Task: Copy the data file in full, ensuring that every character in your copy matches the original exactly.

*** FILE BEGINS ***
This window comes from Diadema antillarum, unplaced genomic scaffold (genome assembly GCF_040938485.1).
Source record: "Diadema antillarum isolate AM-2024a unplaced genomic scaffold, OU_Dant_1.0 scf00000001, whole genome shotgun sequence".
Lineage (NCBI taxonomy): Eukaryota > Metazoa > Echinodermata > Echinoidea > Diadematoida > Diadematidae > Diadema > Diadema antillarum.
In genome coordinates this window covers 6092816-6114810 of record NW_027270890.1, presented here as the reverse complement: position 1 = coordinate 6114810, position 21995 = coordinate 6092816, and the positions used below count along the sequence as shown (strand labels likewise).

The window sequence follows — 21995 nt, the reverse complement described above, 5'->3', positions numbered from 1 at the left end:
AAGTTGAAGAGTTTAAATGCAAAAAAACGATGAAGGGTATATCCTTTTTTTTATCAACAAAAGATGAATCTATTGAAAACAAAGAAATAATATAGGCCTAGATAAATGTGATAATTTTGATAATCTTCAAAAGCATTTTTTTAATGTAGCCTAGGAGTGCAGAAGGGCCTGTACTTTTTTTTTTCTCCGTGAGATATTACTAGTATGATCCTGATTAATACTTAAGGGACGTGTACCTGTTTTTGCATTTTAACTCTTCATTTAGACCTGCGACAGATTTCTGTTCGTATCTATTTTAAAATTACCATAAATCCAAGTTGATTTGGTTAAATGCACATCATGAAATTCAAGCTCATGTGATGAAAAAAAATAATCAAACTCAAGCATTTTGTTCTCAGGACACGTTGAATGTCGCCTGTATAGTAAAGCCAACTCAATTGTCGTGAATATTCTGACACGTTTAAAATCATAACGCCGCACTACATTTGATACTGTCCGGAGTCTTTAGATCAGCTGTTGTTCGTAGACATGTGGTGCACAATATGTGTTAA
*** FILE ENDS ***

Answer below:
This window comes from Diadema antillarum, unplaced genomic scaffold (genome assembly GCF_040938485.1).
Source record: "Diadema antillarum isolate AM-2024a unplaced genomic scaffold, OU_Dant_1.0 scf00000001, whole genome shotgun sequence".
Lineage (NCBI taxonomy): Eukaryota > Metazoa > Echinodermata > Echinoidea > Diadematoida > Diadematidae > Diadema > Diadema antillarum.
In genome coordinates this window covers 6092816-6114810 of record NW_027270890.1, presented here as the reverse complement: position 1 = coordinate 6114810, position 21995 = coordinate 6092816, and the positions used below count along the sequence as shown (strand labels likewise).

The window sequence follows — 21995 nt, the reverse complement described above, 5'->3', positions numbered from 1 at the left end:
AAGTTGAAGAGTTTAAATGCAAAAAAACGATGAAGGGTATATCCTTTTTTTTATCAACAAAAGATGAATCTATTGAAAACAAAGAAATAATATAGGCCTAGATAAATGTGATAATTTTGATAATCTTCAAAAGCATTTTTTTAATGTAGCCTAGGAGTGCAGAAGGGCCTGTACTTTTTTTTTTCTCCGTGAGATATTACTAGTATGATCCTGATTAATACTTAAGGGACGTGTACCTGTTTTTGCATTTTAACTCTTCATTTAGACCTGCGACAGATTTCTGTTCGTATCTATTTTAAAATTACCATAAATCCAAGTTGATTTGGTTAAATGCACATCATGAAATTCAAGCTCATGTGATGAAAAAAAATAATCAAACTCAAGCATTTTGTTCTCAGGACACGTTGAATGTCGCCTGTATAGTAAAGCCAACTCAATTGTCGTGAATATTCTGACACGTTTAAAATCATAACGCCGCACTACATTTGATACTGTCCGGAGTCTTTAGATCAGCTGTTGTTCGTAGACATGTGGTGCACAATATGTGTTAA